The Gamecock backfield has explosive players that are capable of gaining plenty of yards and scoring touchdowns with the holes the offensive lineman should open. Mike Davis highlights the running backs after gaining 1,183 yards on the ground with 11 touchdowns last season and he has been getting some offseason Heisman buzz. Brandon Wilds is next on the depth chart and has two seasons of SEC experience already under his belt. Shon Carson has been a threat and rushed for over 100 yards in the victory over Florida in 2013 and can make an impact. Redshirt freshman David Williams is highly thought of and has all the physical tools to be successful in the SEC as well. The real questions could be who gets the majority of the carries this season and how can all these talented players get on the field?


Gamecock fans know the numbers: three-straight 11-win seasons, three-straight top-10 finishes, 18-straight wins at Williams-Brice Stadium, three-straight January 1st bowl victories, not to mention five-straight Palmetto State rivalry victories. This is no longer the South Carolina football program that was disrespected in its early years in the SEC. At SEC Media Days, Texas A&M head coach Kevin Sumlin said that the prospect of opening the season on the road with the Gamecocks has made his team focus during the offseason. South Carolina finished a program-best fourth in last season’s polls and are almost universally regarded as a top-10 team coming into 2014. It is safe to say that the culture has changed at South Carolina.


The Head Ball Coach. Gamecock head coach Steve Spurrier is already the winningest coach in South Carolina history with 77 victories and already has as many 11-win seasons at South Carolina as he did in his 12 seasons coaching Florida. Spurrier has said the goal he is now striving for is to bring an SEC Championship back to Columbia. Combining Spurrier with the other nine aforementioned factors it is plausible that the Gamecocks make the trip back to Atlanta as the SEC East champion to compete for the SEC title for the first time since 2010.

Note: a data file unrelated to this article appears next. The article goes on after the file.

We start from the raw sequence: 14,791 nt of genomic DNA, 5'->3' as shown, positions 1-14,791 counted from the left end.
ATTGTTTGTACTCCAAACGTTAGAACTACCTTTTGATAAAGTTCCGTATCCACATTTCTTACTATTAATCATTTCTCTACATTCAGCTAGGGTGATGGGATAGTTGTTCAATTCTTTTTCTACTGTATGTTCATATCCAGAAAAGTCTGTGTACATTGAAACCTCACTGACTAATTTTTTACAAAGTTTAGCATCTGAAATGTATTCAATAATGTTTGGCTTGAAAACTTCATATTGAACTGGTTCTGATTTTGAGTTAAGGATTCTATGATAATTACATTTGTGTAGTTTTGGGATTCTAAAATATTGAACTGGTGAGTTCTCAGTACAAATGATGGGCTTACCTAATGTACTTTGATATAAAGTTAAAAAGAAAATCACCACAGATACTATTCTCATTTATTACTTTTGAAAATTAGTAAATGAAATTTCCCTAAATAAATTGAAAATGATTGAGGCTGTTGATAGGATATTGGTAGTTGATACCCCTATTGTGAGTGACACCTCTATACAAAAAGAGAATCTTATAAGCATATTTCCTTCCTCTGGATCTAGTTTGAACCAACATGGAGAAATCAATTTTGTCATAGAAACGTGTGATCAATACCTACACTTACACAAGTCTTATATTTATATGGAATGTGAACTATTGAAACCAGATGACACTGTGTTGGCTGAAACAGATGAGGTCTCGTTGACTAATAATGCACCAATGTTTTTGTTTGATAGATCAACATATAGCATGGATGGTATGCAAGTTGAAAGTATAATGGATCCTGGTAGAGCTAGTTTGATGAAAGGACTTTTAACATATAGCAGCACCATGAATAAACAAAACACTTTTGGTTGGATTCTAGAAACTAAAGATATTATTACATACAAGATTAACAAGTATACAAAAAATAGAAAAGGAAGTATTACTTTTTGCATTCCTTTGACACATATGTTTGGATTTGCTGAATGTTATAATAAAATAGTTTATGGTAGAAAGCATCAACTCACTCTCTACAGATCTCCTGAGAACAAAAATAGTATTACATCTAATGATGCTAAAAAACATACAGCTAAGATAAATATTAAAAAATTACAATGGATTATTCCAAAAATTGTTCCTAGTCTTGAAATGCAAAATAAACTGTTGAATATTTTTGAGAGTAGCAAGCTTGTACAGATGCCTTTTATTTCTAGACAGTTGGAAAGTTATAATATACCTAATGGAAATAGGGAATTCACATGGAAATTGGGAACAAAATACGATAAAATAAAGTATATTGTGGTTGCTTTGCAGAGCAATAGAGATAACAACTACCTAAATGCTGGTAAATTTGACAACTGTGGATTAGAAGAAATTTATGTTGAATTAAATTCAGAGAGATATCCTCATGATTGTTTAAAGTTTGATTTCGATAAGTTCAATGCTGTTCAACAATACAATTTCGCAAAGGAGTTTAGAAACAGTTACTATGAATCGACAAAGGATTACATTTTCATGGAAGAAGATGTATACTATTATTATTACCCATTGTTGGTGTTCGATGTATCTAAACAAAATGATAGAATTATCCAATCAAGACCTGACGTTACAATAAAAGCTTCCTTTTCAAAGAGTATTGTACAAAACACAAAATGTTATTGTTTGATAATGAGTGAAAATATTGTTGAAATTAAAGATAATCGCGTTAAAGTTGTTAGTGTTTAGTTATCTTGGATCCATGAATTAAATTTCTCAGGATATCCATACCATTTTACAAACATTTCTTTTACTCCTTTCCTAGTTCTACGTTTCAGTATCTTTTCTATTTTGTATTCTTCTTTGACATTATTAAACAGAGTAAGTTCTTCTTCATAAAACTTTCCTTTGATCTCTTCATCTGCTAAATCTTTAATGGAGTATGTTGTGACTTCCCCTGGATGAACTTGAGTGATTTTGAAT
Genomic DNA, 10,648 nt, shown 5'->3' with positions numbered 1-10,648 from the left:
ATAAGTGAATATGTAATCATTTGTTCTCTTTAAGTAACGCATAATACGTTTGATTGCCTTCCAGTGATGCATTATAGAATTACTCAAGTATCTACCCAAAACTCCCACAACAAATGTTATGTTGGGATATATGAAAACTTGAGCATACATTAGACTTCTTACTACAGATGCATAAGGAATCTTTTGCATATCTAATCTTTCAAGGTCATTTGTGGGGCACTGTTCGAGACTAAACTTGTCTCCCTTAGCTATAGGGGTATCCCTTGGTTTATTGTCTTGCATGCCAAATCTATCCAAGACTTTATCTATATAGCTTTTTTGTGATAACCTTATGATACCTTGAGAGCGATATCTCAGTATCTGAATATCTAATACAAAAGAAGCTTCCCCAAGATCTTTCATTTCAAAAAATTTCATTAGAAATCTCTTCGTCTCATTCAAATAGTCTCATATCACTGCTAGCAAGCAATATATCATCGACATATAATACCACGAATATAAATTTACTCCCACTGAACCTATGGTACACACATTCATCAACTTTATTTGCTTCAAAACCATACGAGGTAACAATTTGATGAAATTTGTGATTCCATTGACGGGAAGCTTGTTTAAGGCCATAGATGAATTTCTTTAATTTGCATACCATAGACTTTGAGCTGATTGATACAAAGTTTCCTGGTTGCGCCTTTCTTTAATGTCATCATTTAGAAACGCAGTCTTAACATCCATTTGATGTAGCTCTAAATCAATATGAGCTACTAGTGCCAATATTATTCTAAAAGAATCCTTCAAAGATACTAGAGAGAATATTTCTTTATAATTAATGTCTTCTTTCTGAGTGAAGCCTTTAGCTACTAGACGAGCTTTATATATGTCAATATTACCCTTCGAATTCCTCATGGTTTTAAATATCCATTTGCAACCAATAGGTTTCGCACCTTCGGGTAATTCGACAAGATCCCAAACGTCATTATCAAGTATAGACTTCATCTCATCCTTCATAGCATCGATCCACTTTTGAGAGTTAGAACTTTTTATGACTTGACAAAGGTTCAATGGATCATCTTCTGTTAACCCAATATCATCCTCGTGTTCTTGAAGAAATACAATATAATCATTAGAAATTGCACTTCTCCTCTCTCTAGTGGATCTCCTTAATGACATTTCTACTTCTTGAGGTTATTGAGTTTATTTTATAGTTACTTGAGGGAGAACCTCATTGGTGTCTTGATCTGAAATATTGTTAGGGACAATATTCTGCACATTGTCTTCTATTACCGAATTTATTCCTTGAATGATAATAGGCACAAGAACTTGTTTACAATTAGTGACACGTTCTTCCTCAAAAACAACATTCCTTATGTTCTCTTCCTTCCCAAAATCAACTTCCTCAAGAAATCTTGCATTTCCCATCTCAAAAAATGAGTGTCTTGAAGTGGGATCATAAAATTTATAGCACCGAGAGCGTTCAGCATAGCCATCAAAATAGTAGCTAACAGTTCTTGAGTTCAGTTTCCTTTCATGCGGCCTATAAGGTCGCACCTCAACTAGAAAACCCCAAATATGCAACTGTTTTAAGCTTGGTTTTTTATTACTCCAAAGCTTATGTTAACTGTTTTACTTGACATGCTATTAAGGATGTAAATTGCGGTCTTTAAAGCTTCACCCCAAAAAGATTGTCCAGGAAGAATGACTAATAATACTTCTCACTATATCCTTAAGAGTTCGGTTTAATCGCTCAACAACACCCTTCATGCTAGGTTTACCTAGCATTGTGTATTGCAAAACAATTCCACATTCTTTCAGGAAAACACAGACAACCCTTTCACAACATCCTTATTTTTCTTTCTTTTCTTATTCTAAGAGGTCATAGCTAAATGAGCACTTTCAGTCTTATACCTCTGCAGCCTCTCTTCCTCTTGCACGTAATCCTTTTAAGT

By Brian Hand


or the second time in school history, South Carolina has been picked to win the SEC East by a panel of media members at the annual SEC Media Days. Alabama was picked as the overall SEC champion just above South Carolina and Auburn. South Carolina was also selected to win the SEC East at the 2011 SEC Media Days. The Gamecocks collected a total of 1,895 votes to hold off Georgia (1,777) for the top spot in the East in the preseason poll. In the SEC West, Alabama with a total of 1,915 was just ahead of Auburn (1,735). A record of 293 voters picked the preseason All-SEC team. In addition to being tabbed as the preseason favorites in the SEC East, the Gamecocks had four players chosen to the preseason all-league teams. Offensively, running back back Mike Davis, left guard A.J. Cann and left tackle Corey Robinson were named to the preseason

All-SEC second-team. South Carolina defensive back Brison Williams was tabbed to the preseason All-SEC third-team.

Eastern Division South Carolina - 1895 Georgia - 1777 Florida - 1362 Missouri - 1263 Tennessee - 893 Vanderbilt - 619 Kentucky - 395

Western Division Alabama - 1915 Auburn - 1735 LSU - 1453 Ole Miss - 1069 Mississippi State - 890 Texas A&M - 791 Arkansas - 351

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Spurs & Feathers • 7

By Mike Kucharski Each SEC team with its biggest strength, biggest question mark and season outlook:


Alabama’s run game features some of the best, most explosive tailbacks in the nation in T.J. Yeldon, Derrick Henry and Kenyan Drake along with a pair of bigtime receivers in Amari Cooper and Christion Jones. The quarterback position is up for grabs, although Jacob Coker transferring in from Florida State is high on talent but low on experience. Alabama should continue its run as a perennial national power with another great defensive front and running game as the Tide will hope to control games in the trenches.

stretch to see them contending for the SEC East. Extra question: How hot will the hot seat be for Will Muschamp?


The Bulldogs once again have one of the best tailbacks in the nation in Todd Gurley when healthy and add quarterback Hutson Mason who got late-season experience in 2013 following Aaron Murray going down. The Georgia defense gave up a lot of points last year and the pass defense was extremely poor, but can new defensive coordinator Jeremy Pruitt, who also coaches the secondary, help solve some of those problems. The Bulldogs could contend for the SEC championship if their health holds and the defense can produce.